We are mindful that, given H.P.’s hesitance to talk while being videotaped, she may not be competent to testify at trial. See State v. Oslund, 469 N.W.2d 489, 493 (Minn. App. 1991) (child who was unresponsive to even very simple questions was not competent to testify), review denied (Minn. July 24, 1991). But this conclusion cannot be reached without performing the requisite inquiry to determine H.P.’s competency. Scott, 501 N.W.2d at 615. We, therefore, reverse the district court’s determination of H.P.’s incompetency and remand with instructions to conduct a hearing and make specific findings as to H.P.’s ability to (1) understand the obligation of the oath to testify truthfully and (2) recall and relate the events about which she will be called to testify.
The state next argues that the district court erred in ruling that H.P.’s disclosure of sexual abuse to her mother and a social worker are unreliable and, therefore, inadmissible under Minn. Stat. § 595.02, subd. 3. Evidentiary rulings are within the sound discretion of the district court, and we will not disturb them in the absence of a clear abuse of discretion. State v. Cole, 594 N.W.2d 197, 198 (Minn. App. 1999). The out-of-court statements of a child under the age of ten regarding sexual abuse are admissible if
(a) the court . . . finds, in a hearing conducted outside the presence of the jury, that the time, content, and circumstances of the statement and the reliability of the person to whom the statement is made provide sufficient indicia of reliability; and (b) the child . . . either: (i) testifies at the proceedings; or (ii) is unavailable as a witness and there is corroborative evidence of the act[.]
Minn. Stat. § 595.02, subd. 3. The proponent of the statement bears the burden of proving reliability. Scott, 501 N.W.2d at 618.
The totality of the circumstances surrounding the making of the statement must be considered when determining whether a child’s out-of-court statements are reliable. Oslund, 469 N.W.2d at 493. Relevant circumstances to consider in determining whether a statement has “particularized guarantees of trustworthiness” are “(1) spontaneity and consistent repetition; (2) use of terminology unexpected of a child of similar age; (3) statements elicited without leading questions; and (4) lack of motive to fabricate.” Id. at 493-94 (citing Idaho v. Wright, 497 U.S. 805, 110 S. Ct. 3139 (1990)). Other factors, such as the declarant’s knowledge, “the proximity in time between the statement and the events described,” and whether the person to whom the child made the statement had a preconceived idea of what the child would say, also may be considered. State v. Conklin, 444 N.W.2d 268, 276 (Minn.1989); Lanam, 459 N.W.2d at 661.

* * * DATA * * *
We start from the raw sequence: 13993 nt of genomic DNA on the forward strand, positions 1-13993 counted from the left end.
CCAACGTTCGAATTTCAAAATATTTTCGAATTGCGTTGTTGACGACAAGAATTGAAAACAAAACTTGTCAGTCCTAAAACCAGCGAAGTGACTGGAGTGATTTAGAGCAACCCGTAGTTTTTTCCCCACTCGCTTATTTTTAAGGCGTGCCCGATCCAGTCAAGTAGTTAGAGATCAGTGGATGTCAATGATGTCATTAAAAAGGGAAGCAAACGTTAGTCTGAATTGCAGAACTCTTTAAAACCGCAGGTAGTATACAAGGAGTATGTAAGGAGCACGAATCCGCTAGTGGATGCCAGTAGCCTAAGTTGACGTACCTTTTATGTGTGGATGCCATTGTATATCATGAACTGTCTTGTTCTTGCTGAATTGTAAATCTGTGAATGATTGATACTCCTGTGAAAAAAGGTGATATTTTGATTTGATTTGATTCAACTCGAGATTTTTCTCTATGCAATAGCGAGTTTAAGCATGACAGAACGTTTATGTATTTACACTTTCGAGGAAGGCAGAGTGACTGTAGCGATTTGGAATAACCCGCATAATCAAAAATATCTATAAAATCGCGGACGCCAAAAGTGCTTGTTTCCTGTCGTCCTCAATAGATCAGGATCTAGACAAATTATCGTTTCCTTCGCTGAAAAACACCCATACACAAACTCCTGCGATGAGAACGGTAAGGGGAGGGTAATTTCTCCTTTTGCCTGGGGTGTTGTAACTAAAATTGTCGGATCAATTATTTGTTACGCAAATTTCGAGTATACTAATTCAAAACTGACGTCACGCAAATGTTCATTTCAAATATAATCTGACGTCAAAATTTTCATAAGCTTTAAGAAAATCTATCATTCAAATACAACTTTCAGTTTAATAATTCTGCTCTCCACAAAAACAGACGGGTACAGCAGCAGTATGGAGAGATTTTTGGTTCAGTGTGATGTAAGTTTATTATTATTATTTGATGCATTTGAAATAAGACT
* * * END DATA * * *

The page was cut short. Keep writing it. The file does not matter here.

Consideration of the totality of circumstances for each proffered statement is critical to the district court’s analysis of the statements’ admissibility. Oslund, 469 N.W.2d at 493. The record contains documentary evidence of H.P.’s statements. But it does not fully establish the circumstances under which the statements were made. Upon review, we conclude that the district court’s ruling on the admissibility of the statements was premature without the testimony of the witnesses as to the context and circumstances of H.P.’s statements. This testimony will enable the district court to consider such factors as the manner in which H.P. was questioned, whether leading questions were utilized to elicit H.P.’s statements, whether there was consistent repetition of the events, H.P.’s manner and emotional state when making the statements, and the degree of certainty with which each statement was made.
We note further that the need for corroborating evidence to render the statements admissible under Minn. Stat. § 595.02, subd. 3(b), depends on whether H.P. testifies at trial, which is contingent on the district court’s determination of H.P.’s competency on remand. Accordingly, because the record was not developed sufficiently to permit proper review of the admissibility of H.P.’s out-of-court statements, we reverse and remand for consideration of the relevant factors after a hearing on this matter.
It is the district court’s duty to ensure integrity at all stages of a criminal prosecution. Pederson v. State, 649 N.W.2d 161, 164 (Minn. 2002). To ensure public confidence in the criminal justice system, the district court must avoid even the appearance of impropriety. Id. at 164-65. But when evaluating arguments as to the impartiality of the judge, we consider whether the district court’s conduct prejudiced the outcome. McKenzie v. State, 583 N.W.2d 744, 747 (Minn. 1998).
The state contends that the district court improperly accepted an unsolicited letter from Sime’s counsel and subsequently reversed its decision to continue the omnibus hearing and dismissed the case. The state argues that the mere receipt of Sime’s letter casts doubt on the neutrality of the district court and warrants a reversal. As an initial matter, we note that the letter, while unsolicited, was not an ex parte contact. Nothing precluded the state from responding to the issues raised in the letter. Moreover, our rulings here, which we have reached without consideration of the state’s claim of partiality, render this argument moot.
It is, nevertheless, noteworthy that the state offers no proof of actual prejudice. Thus, the record is devoid of any basis for concluding that the district court erred when it received Sime’s unsolicited letter.
 H.P. used the term “nancy”, which her mother understood to mean H.P.’s vaginal area.